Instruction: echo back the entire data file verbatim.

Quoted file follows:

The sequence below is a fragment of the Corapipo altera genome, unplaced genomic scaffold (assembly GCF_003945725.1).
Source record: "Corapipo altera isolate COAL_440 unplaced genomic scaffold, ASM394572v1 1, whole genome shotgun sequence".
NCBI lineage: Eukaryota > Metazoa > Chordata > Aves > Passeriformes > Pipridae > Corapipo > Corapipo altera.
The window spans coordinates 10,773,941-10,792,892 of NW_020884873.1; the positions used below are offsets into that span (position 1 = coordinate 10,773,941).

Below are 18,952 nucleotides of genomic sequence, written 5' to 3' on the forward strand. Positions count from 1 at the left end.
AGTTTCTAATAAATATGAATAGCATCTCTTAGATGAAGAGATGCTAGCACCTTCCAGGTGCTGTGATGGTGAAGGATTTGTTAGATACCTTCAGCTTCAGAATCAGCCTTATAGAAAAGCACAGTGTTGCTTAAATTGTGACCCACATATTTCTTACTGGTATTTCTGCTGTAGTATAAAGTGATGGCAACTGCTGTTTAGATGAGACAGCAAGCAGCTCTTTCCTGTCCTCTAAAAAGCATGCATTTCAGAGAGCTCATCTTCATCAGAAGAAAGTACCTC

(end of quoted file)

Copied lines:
The sequence below is a fragment of the Corapipo altera genome, unplaced genomic scaffold (assembly GCF_003945725.1).
Source record: "Corapipo altera isolate COAL_440 unplaced genomic scaffold, ASM394572v1 1, whole genome shotgun sequence".
NCBI lineage: Eukaryota > Metazoa > Chordata > Aves > Passeriformes > Pipridae > Corapipo > Corapipo altera.
The window spans coordinates 10,773,941-10,792,892 of NW_020884873.1; the positions used below are offsets into that span (position 1 = coordinate 10,773,941).

Below are 18,952 nucleotides of genomic sequence, written 5' to 3' on the forward strand. Positions count from 1 at the left end.
AGTTTCTAATAAATATGAATAGCATCTCTTAGATGAAGAGATGCTAGCACCTTCCAGGTGCTGTGATGGTGAAGGATTTGTTAGATACCTTCAGCTTCAGAATCAGCCTTATAGAAAAGCACAGTGTTGCTTAAATTGTGACCCACATATTTCTTACTGGTATTTCTGCTGTAGTATAAAGTGATGGCAACTGCTGTTTAGATGAGACAGCAAGCAGCTCTTTCCTGTCCTCTAAAAAGCATGCATTTCAGAGAGCTCATCTTCATCAGAAGAAAGTACCTC